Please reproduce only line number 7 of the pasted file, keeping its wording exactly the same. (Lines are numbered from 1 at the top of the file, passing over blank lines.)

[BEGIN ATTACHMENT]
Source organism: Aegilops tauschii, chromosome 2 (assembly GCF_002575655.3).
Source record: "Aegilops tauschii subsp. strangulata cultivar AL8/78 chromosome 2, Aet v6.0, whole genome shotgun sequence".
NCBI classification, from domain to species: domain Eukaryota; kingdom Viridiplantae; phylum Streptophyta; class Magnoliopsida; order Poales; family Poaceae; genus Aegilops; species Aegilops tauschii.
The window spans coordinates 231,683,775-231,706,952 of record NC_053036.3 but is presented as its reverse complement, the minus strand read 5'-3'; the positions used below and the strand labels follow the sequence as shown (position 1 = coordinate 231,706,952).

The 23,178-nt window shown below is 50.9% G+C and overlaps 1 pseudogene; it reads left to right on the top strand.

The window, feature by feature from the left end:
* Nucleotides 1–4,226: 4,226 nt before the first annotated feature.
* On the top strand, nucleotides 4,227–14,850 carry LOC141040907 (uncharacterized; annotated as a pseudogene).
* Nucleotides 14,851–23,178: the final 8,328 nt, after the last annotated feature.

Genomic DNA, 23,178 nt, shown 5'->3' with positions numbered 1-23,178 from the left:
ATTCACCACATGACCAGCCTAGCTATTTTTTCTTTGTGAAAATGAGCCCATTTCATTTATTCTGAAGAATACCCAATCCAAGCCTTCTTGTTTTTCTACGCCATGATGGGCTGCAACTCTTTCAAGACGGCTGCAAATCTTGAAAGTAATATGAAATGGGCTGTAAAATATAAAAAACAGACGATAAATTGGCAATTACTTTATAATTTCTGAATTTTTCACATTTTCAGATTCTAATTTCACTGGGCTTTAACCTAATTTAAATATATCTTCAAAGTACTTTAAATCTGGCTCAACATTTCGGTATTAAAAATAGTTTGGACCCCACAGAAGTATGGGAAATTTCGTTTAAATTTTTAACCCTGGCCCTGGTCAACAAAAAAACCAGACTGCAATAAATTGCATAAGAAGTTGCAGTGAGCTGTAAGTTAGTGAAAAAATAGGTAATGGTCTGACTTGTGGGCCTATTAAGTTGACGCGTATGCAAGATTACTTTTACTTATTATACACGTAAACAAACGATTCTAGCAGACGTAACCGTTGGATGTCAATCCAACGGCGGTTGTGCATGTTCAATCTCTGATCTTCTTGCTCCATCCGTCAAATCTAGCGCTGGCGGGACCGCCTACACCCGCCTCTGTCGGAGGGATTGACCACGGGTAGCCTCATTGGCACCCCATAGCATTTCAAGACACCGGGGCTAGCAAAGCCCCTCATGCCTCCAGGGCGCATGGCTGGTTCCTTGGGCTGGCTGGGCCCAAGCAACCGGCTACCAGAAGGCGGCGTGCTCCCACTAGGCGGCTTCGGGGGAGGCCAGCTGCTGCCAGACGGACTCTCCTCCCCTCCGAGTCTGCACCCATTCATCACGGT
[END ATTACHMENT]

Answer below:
* Nucleotides 1–4,226: 4,226 nt before the first annotated feature.